The 5 Best Bookstores in Mexico City
Josh Barkan Proposes a Literary Tour Beyond the Southern Wall
Mexico City has tremendous bookstores, places that most tourists miss. With Mexican Nobel Prize winners like Octavio Paz and longtime residents like Gabriel García Márquez, the country has long sustained an important literary community. I arrived in Mexico after publishing my second book of fiction and, as with many of the artistic communities in Mexico City, the writers I encountered were both accepting and inspiring. I met my wife in Mexico and moved with her into her painting studio, where I wrote most of the stories of my new collection. Writers in Mexico meet frequently to present their newly published books, the government provides an incredible amount of support to authors via sustaining annual grants, and nongovernmental groups, such as PEN, protect journalists. And, of course, there are numerous good cafés and thriving bookstores in which to write…
My favorite bookstore is El Pendulo, in the upscale neighborhood of Polanco. As you walk through the doorway, a pendulum swings from the ceiling over a box of sand, indicating that this is a great meditative space. The books run up and down a tall central atrium, which is two stories high and reached by a winding staircase. Coffee table books, serious philosophy tomes, and the latest crime thrillers fill the stacks. Housed in an elaborate pink stone traditional building with wood floors, black and white stone tiles, and broad archways, there is an excellent children’s section upstairs. But the main attraction is the café with a tremendous outdoor patio that stretches into the atrium. It’s a perfect place to write, edit, or simply people-watch. El Pendulo has opened other bookstores in the hip neighborhoods of La Condesa and La Roma, each with its own character, a café, and an event space.
For the widest array of literary books in Mexico City, explore the Librerías Gandhi. Housed in sleek modern buildings made of concrete and modernist glass, the Gandhi bookstores are perfect for those looking for more than the standard selection of books. Gandhi specializes in books from around the world translated into Spanish, as well as Spanish language classics and contemporary writing. Their logo is in all lowercase type, bright burgundy on yellow, and their billboard ads around the city are full of brilliant, sarcastic, funny wordplays, presenting themselves as hip and contemporary—which, certainly, they are.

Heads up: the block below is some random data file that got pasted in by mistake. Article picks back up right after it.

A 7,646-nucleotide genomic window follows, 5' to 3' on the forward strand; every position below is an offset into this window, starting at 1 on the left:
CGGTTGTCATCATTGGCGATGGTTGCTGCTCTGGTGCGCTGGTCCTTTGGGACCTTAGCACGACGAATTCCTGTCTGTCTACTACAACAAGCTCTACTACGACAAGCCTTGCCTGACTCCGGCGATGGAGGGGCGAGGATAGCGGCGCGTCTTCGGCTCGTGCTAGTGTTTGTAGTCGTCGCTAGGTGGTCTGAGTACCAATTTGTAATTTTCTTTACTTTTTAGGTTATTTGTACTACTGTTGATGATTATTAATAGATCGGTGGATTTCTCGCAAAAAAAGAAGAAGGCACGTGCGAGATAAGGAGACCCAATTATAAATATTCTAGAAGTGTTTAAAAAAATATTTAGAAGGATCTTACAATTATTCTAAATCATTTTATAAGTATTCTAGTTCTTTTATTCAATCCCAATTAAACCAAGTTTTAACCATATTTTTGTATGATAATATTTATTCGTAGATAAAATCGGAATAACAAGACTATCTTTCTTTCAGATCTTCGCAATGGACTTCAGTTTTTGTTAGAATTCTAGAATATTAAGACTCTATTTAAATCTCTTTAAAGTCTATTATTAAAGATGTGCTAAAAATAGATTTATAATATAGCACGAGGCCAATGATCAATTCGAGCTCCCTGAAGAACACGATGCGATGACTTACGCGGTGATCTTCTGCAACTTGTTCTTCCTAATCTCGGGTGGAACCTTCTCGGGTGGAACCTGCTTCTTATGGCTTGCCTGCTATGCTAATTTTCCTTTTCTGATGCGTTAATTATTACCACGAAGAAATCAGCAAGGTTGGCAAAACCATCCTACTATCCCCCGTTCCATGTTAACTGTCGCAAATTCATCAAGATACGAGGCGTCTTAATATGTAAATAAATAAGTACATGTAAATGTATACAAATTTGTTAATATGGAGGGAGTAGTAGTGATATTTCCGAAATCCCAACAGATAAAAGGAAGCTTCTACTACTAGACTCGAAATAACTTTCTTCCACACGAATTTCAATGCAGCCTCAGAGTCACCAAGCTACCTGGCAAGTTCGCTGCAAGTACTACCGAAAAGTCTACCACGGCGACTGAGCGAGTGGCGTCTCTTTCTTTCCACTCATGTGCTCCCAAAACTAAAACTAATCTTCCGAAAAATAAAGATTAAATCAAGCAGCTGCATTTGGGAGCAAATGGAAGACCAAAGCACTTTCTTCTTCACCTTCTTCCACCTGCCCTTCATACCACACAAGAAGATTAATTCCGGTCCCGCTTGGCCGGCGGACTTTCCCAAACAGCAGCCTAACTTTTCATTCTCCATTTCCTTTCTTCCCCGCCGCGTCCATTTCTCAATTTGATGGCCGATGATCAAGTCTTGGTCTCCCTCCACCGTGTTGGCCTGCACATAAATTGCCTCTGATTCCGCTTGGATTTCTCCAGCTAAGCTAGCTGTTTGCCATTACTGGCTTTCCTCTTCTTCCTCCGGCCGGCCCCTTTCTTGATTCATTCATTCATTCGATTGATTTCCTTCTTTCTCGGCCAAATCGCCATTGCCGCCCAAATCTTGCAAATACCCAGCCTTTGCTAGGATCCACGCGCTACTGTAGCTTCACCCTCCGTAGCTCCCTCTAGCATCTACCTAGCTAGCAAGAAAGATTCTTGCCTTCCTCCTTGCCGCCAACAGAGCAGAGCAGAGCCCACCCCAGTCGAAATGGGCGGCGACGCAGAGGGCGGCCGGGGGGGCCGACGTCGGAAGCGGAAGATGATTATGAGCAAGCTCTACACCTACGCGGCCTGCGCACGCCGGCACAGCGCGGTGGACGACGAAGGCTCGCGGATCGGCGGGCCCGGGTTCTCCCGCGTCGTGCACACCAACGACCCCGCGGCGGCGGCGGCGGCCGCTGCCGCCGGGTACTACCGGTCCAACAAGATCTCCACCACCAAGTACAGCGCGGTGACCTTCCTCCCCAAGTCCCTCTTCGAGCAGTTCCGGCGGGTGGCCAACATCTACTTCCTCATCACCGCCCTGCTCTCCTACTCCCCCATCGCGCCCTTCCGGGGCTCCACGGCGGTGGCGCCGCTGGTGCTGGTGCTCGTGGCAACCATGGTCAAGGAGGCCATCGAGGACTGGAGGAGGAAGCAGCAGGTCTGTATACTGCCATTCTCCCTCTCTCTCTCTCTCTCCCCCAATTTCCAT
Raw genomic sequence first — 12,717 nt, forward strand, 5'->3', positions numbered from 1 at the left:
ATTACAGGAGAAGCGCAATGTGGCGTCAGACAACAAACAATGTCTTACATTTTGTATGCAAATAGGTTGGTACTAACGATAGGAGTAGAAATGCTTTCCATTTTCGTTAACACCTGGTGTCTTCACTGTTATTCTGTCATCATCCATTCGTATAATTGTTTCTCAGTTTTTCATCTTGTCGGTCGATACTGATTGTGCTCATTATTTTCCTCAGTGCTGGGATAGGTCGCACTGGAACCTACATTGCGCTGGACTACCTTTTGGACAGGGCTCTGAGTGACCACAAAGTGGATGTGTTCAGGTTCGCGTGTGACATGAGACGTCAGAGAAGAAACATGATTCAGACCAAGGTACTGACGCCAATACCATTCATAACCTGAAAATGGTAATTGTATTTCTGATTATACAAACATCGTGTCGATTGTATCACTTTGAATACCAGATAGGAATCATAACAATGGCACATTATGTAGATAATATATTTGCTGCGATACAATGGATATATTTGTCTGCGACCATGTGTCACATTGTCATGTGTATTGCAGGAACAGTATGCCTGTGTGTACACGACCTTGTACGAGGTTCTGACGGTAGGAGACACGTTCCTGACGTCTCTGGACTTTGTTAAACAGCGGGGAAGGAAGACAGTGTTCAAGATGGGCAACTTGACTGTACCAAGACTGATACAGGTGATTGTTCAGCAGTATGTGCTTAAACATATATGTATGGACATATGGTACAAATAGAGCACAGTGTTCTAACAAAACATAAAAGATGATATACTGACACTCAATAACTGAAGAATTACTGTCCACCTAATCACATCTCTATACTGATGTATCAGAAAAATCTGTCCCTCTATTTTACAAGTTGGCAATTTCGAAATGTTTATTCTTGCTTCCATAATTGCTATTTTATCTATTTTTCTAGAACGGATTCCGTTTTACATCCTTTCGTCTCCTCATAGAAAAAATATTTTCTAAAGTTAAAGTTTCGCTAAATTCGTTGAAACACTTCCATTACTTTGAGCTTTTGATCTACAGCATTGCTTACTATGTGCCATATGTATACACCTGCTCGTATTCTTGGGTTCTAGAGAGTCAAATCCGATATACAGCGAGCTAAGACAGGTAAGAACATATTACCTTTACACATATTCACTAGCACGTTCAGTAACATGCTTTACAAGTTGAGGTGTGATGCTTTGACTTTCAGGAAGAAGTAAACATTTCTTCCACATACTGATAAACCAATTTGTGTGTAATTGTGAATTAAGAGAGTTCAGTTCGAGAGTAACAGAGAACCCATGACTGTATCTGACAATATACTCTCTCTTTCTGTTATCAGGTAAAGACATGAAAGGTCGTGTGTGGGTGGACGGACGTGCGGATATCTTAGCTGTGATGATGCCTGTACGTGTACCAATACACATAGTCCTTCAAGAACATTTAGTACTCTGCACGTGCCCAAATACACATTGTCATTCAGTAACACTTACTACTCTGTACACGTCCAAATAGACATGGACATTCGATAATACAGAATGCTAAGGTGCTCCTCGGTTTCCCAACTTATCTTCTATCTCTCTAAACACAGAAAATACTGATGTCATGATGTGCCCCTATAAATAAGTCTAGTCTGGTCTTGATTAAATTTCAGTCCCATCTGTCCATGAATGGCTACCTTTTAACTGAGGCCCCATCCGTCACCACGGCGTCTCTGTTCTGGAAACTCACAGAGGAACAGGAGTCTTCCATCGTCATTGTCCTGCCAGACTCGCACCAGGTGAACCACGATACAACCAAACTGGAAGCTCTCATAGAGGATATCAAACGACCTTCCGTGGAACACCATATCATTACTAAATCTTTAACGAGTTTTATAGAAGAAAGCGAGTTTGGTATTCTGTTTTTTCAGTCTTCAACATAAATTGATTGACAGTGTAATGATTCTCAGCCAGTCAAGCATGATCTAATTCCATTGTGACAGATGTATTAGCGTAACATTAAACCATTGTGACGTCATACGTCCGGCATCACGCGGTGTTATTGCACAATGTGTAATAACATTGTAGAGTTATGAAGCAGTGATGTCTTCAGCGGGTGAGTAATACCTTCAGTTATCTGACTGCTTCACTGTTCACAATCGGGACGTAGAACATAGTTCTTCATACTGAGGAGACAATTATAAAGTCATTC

The best used bookstores are found in the old center of Mexico City on La Calle de Donceles. These are the kind of bookstores where dust hangs heavily in the air and light barely creeps in from the front doorways; these are the places to find antique books. Old maps of the city, memoirs of the first conquistadors, and many other older titles can be found in this area. Books pile up in stacks, sometimes organized, but often in mounds waiting to be excavated. For first editions or books that are out of print, Calle de Donceles is the place to hunt. One of the best bookstores in the area is Bibliofilia at Donceles 78, but there are really far too many good stores to mention. I recommend wandering the whole street.
The Centro Cultural Elena Garro in the Coyoacán neighborhood is one of the best places to find children’s books. Octavio Paz’s first wife, Elena Garro, is the namesake of the center. The bookstore has a striking three-story modern façade attached to an old colonial house. This is a great space for children to run around and discover books, as the Center has unique selections from all over the world. Of course, there is an area to read to and play with children.
In the neighborhood of La Condesa, the Libreria Rosario Castellanos—more popularly known as the Centro Cultural Bella Época—is a great place to browse books published by government-supported editorial houses. There, one can find everything from serious literary works to books about economics and the sciences. Presentations of books—the equivalent of “readings” in the U.S.—are often made at this bookstore, and it’s a great place to meet up with friends because of its wide, modern café before setting off to explore the fantastic cultural offerings of Mexico City.